# Help with $\frac{\sin\theta+\cos\theta}{-\sin\theta+\cos\theta}=?$

Assume that $$0<\theta<\frac{\pi}{4}$$. If $$\sin2\theta=\frac{1}{4}$$, then $$\frac{\sin\theta+\cos\theta}{-\sin\theta+\cos\theta}=?$$

My approach with this problem is to rationalize the denominator in the fraction to get this: $$\frac{\sin2\theta+1}{\cos2\theta}=\frac{\frac{1}{4}+1}{\cos2\theta}$$

After that i got stuck with $$\cos2\theta$$ any advice how to attack the problem?

Hint: Note that $$0 < 2\theta < \dfrac{\pi}{2} \implies \cos(2\theta) = \sqrt{1-\sin^2(2\theta)}$$.

Alternative approach:

$$\frac{1}{4} = \sin(2\theta) = 2\sin(\theta)\cos(\theta). \tag1$$

Also, since $$0 < \theta < (\pi/4)$$, you have that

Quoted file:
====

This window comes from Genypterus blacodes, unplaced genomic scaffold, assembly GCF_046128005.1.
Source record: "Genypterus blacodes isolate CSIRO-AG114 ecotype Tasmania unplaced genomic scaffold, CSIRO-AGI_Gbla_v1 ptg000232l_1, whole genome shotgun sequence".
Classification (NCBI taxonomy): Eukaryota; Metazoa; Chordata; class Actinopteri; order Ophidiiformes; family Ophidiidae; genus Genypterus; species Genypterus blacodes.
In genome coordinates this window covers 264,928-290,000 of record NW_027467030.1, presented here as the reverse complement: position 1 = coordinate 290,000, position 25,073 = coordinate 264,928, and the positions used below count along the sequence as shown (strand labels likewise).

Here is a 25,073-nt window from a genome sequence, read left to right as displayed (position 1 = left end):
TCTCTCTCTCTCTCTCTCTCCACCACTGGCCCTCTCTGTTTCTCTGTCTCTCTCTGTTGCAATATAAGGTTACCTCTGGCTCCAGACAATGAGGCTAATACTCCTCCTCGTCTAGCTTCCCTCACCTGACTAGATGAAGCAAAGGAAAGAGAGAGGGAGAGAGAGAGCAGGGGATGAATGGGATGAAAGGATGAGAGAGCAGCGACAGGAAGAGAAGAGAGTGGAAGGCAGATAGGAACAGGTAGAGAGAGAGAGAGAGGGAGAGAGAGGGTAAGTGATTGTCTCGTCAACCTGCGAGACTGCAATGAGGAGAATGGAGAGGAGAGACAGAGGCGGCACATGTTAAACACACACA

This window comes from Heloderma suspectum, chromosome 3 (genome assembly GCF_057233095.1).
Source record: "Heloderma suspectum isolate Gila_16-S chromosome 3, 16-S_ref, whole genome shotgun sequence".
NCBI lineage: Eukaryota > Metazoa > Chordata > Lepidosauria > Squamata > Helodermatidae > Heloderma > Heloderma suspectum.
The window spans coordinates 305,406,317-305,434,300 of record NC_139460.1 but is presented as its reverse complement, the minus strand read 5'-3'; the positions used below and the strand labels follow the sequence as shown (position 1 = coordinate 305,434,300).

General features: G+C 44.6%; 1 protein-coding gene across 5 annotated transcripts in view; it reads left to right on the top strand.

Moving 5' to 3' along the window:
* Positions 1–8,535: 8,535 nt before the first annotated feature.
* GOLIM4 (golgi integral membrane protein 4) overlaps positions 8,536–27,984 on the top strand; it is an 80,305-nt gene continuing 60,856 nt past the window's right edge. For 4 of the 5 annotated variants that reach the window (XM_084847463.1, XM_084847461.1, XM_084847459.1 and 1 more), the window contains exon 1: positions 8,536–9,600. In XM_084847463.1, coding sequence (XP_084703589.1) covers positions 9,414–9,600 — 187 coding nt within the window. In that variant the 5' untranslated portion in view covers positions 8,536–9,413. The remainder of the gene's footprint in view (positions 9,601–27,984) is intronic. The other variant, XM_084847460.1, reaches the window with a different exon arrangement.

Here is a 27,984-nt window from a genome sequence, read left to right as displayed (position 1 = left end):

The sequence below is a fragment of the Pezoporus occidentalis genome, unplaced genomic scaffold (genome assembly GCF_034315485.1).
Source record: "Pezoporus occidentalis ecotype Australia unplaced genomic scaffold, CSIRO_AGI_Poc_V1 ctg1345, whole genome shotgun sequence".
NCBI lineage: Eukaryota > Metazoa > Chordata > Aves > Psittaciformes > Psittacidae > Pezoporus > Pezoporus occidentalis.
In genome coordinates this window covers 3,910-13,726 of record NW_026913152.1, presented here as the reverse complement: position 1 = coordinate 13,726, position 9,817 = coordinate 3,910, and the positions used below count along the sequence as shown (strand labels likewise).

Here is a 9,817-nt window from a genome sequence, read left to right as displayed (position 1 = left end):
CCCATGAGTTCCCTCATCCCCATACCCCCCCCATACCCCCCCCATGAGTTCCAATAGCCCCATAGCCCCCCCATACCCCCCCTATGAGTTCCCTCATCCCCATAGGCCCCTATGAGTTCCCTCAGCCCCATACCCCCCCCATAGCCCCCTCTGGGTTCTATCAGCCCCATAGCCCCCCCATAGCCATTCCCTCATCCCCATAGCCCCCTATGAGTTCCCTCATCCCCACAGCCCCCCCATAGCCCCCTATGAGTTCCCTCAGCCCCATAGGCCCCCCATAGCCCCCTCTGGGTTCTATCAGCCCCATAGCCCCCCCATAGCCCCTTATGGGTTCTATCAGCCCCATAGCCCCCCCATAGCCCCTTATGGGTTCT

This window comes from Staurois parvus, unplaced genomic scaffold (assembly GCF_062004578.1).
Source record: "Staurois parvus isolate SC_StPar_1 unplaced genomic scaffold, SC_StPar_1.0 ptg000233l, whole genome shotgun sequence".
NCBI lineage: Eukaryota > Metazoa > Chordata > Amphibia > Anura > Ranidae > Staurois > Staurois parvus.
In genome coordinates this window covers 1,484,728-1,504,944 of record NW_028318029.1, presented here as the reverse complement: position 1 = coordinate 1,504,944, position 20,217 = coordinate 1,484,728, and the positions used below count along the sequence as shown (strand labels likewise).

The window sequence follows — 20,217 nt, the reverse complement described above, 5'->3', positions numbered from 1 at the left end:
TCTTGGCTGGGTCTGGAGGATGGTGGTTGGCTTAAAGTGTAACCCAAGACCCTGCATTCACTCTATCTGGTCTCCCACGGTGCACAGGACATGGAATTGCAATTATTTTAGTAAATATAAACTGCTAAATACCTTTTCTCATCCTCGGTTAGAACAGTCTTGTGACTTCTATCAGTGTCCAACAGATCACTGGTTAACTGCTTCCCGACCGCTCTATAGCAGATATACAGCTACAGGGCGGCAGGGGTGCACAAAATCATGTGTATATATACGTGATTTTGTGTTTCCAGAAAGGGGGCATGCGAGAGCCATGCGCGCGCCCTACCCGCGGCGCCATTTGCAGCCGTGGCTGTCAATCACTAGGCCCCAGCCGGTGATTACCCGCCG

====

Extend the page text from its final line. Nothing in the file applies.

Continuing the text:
$$\cos(2\theta) = \sqrt{1 - \left(\frac{1}{4}\right)^2} = \frac{\sqrt{15}}{4}. \tag2$$

Finally, you have that

$$\cos^2(\theta) - \sin^2(\theta) = \cos(2\theta) = \frac{\sqrt{15}}{4}. \tag3$$

You have that:

$$\frac{\cos(\theta) + \sin(\theta)}{\cos(\theta) - \sin(\theta)} \times \frac{\cos(\theta) - \sin(\theta)}{\cos(\theta) - \sin(\theta)}$$

$$= ~\frac{\cos^2(\theta) - \sin^2(\theta)}{\cos^2(\theta) - 2\sin(\theta)\cos(\theta) + \sin^2(\theta)}. \tag4$$

Using (1), (2), and (3), the expression in (4) equals

$$\frac{\frac{\sqrt{15}}{4}}{1 - \frac{1}{4}} = \frac{\sqrt{15}}{3}.$$